• Recurrent thoughts of death and/or suicide

As you read through that list, some of you may be seeing a description of yourself or someone you love.  Before we take a moment to look at what can be done about it, let’s first ask how does someone get here – what causes someone to get depressed?  That can be a complicated question as depression is often the result of any combination of several factors.  Everything from genetics to circumstances and how we think about those circumstances can play a role.  Sometimes chronic stress and anxiety or even physical illness or loss can trigger a depression.

The wide range of causes of depression plays into the several kinds of treatment that are employed.  Primary care doctors are sometimes called the psychiatrists of the masses since the majority of depression treated medically is carried out in primary care offices.  When seeing your primary care physician for possible depression, a number of physical contributors such as hypothyroidism , low testosterone, or medication side effects can be ruled in or out.

If these physical causes are not a significant factor and a major depression is diagnosed, several treatments can be considered.  Starting with simple approaches, regular exercise such as a brisk walk has been shown in studies to sometimes help as much as a prescription antidepressant.  Likewise, informal counsel with any mature friends or family can be helpful.  Pastoral counsel from a trusted pastor is often a further aid in working through a depression.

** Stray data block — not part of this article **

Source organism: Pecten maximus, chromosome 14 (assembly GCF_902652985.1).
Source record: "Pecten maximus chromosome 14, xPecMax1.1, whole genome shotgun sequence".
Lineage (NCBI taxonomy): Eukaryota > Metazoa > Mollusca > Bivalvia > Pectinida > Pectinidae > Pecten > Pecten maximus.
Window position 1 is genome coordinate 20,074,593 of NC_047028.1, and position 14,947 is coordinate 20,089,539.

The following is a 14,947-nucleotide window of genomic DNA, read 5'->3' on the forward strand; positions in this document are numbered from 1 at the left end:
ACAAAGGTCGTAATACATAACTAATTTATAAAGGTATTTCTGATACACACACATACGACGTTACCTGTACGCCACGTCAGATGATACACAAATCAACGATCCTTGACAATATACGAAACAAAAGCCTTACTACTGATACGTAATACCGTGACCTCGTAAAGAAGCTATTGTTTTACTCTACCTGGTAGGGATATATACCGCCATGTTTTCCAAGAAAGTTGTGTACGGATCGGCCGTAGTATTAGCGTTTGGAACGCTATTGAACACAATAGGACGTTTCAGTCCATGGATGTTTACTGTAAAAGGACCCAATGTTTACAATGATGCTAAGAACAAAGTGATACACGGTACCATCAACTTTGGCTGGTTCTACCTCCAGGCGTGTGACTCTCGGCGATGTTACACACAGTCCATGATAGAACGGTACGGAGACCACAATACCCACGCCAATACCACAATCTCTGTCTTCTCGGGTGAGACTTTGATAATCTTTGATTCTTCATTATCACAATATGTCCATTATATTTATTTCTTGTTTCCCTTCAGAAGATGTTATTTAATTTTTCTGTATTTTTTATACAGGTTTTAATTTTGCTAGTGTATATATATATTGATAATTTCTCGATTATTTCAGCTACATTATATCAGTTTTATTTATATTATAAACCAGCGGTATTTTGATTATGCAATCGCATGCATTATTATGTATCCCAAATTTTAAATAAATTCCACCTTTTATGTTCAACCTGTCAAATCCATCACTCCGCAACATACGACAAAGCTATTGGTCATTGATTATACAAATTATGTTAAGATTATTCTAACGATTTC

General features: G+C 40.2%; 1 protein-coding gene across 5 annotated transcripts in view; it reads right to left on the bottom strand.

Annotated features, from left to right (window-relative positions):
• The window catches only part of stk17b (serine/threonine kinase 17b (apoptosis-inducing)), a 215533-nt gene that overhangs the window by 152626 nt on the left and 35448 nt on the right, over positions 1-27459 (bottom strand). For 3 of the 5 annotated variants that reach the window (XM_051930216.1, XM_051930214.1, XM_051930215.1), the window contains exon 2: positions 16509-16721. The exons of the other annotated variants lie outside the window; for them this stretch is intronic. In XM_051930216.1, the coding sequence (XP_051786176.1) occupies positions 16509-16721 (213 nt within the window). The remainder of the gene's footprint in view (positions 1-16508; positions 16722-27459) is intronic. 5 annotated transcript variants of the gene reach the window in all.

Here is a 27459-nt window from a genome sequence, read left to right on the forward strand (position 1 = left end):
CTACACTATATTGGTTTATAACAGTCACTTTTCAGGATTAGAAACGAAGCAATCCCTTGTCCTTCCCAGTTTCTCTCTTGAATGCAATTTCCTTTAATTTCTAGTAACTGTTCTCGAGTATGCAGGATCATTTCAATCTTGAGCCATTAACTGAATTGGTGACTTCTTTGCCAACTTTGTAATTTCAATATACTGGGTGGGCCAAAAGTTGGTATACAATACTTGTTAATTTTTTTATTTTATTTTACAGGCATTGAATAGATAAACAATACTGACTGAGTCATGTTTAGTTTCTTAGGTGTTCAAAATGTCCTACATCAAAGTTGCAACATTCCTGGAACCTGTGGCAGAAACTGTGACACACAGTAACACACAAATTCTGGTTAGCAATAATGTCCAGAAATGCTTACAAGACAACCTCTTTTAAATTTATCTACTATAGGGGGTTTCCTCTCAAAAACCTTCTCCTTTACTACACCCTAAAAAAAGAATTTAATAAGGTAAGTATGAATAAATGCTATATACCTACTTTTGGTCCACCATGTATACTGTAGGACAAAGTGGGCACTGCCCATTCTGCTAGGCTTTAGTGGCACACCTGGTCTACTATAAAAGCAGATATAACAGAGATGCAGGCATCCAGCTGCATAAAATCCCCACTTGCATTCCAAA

Beyond these helps, specific medical interventions can be considered.  Formal counsel can often provide further tools to battle depression.  Finally, prescription meds can have their place as well.  These are far from 100% effective and it can sometimes take time to find the one that is most effective for a given individual, but at times they can be enormously helpful.

Depression, as Lincoln said, can be absolutely miserable, both for the individual, and for those around them.  Ideally, it should be responded to as aggressively and directly as a heart attack, since in its own way it can be just as devastating.  So if you suspect the black dog of depression is sinking its teeth into you, get it checked out.

Andrew Smith, MD is board-certified in Family Medicine and practices at 1503 East Lamar Alexander Parkway, Maryville.  Contact him at 982-0835